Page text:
What Does It Mean To Deconstruct The Bible?
Over the past few years, the term “deconstruction” has become a major topic for discussion. What is it? What does it mean? And as it exists, we ask the question of why “deconstruction” is necessary? Especially when it comes to the evangelical church — churches founded in the late 20th century that stress the preaching of the gospel of Jesus Christ, personal conversion, Scripture as the sole basis of faith, and evangelism — in America, and more specifically, white evangelicals.
As many will say, “Deconstruction is not destruction.” Deconstruction is a way for believers, specifically those of the Christian faith, to look critically at what it is that they believe and why they believe it. It challenges what we’ve been taught, which being in America often comes through a lens of White supremacy and racism, creating a monolithic expression of faith and causing Black people and people of color to abandon their cultures to participate. This is not the Christian faith. This is whiteness at work. Deconstruction is simply reclamation of what the Bible says to be true and what that looks like as we study versus what has been forced on believers.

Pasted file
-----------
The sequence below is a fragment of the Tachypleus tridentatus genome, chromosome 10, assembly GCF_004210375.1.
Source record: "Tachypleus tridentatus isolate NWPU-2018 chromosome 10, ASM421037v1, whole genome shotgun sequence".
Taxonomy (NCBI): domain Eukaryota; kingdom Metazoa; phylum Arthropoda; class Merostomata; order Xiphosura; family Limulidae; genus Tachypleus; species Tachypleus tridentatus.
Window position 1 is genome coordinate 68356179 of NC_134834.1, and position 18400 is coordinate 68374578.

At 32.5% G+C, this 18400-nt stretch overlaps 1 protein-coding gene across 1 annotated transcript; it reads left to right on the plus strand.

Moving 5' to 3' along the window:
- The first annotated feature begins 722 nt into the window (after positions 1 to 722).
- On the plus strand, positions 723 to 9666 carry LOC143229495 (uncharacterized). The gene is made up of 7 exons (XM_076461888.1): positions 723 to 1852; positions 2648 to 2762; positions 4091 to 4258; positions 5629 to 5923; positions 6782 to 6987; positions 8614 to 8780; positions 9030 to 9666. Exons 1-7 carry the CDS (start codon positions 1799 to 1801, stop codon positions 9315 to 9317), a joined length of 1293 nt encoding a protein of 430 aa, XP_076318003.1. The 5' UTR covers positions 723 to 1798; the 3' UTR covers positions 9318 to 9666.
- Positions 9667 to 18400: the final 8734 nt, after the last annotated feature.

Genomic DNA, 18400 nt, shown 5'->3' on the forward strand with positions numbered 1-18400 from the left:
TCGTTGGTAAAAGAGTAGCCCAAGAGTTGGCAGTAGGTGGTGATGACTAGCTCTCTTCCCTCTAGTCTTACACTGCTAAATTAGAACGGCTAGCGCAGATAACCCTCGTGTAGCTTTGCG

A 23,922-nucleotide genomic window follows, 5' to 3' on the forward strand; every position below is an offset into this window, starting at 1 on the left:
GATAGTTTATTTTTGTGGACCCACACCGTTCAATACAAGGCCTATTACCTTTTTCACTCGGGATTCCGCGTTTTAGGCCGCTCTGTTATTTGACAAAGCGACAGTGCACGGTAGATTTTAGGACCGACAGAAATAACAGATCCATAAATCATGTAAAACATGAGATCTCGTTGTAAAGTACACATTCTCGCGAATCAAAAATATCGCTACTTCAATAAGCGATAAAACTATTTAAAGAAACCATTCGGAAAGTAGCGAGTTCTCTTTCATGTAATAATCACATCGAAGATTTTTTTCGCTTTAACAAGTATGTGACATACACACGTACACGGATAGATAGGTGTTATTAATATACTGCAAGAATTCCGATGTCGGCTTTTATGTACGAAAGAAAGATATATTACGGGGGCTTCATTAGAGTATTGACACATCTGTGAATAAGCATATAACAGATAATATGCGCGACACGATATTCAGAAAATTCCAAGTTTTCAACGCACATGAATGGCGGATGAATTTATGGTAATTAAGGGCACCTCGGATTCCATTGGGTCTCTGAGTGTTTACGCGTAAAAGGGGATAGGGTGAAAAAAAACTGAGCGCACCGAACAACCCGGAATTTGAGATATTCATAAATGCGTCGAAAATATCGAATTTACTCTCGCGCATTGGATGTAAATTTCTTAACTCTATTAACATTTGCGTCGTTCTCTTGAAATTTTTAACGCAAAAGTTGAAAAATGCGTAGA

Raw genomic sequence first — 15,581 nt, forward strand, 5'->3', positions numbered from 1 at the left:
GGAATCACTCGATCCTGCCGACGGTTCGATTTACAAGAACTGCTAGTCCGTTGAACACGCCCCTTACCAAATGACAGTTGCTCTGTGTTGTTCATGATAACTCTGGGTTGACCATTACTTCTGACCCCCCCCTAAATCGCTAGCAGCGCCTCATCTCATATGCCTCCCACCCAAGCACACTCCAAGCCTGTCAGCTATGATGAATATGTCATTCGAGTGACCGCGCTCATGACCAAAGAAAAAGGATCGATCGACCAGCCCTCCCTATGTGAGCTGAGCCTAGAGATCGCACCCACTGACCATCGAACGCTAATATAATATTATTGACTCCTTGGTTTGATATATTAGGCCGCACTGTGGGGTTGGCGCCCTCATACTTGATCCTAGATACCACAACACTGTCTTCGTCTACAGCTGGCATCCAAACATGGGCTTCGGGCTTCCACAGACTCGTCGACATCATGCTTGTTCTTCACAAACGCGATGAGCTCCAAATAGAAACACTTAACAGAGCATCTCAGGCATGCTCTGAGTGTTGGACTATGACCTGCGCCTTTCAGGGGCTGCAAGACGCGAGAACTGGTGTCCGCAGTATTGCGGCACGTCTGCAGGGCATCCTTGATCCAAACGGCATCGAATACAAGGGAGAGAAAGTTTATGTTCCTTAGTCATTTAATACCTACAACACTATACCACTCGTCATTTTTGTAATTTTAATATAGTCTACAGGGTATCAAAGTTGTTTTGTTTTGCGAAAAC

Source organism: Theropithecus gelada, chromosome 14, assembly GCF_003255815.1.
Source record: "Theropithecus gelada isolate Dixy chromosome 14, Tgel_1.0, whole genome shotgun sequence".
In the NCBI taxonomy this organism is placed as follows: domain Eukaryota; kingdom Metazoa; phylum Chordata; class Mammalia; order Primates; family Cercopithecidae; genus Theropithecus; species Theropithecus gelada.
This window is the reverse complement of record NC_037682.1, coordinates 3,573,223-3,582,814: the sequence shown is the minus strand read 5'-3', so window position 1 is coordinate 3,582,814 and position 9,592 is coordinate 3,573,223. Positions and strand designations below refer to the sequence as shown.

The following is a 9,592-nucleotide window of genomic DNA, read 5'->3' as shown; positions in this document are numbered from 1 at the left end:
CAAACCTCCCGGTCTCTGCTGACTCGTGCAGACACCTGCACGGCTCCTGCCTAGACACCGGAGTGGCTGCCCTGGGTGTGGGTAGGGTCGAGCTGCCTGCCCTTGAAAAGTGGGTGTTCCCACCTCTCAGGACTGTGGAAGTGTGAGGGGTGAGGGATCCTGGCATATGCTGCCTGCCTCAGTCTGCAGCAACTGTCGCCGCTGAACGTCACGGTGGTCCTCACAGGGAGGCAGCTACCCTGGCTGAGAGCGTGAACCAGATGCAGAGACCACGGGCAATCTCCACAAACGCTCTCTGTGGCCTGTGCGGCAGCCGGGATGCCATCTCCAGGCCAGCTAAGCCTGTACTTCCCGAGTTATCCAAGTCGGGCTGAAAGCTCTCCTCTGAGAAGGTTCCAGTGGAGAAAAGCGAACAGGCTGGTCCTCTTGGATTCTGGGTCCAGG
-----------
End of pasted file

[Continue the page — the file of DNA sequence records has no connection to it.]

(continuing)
As we deconstruct, we learn that:
- Many passages in the Bible were written at a specific time for a specific group of people, or purpose, with a specific purpose.
- There are things in our current society that the Bible does not show answers for. That does not mean it is a loophole.
- The importance of studying the word of God, biblical scripture, for yourself while posing questions and seeking answers. Oftentimes, prayerfully seeking answers and going to a leader at your church or someone who you feel can answer that question.
- Deconstruction is not deconversion. Deconversion is to leave the Christian faith, or any faith, entirely. Deconstruction is to critically assess why we believe what we believe.
While the Bible is a guidebook for how we ought to live our lives as believers in the death, burial, and resurrection of Jesus Christ, people have far too often twisted God’s word to fit their agenda.
To work toward deconstructing the Bible and what we’ve been taught that has proven to be harmful rather than helpful is to take on the likelihood that we are wrong. And, it is okay to be wrong about things. The comeback is in how you handle that wrong information and those you may have harmed with it.
To learn more from CityPoint Community Church’s Deconstructing The Bible series, check out our YouTube channel.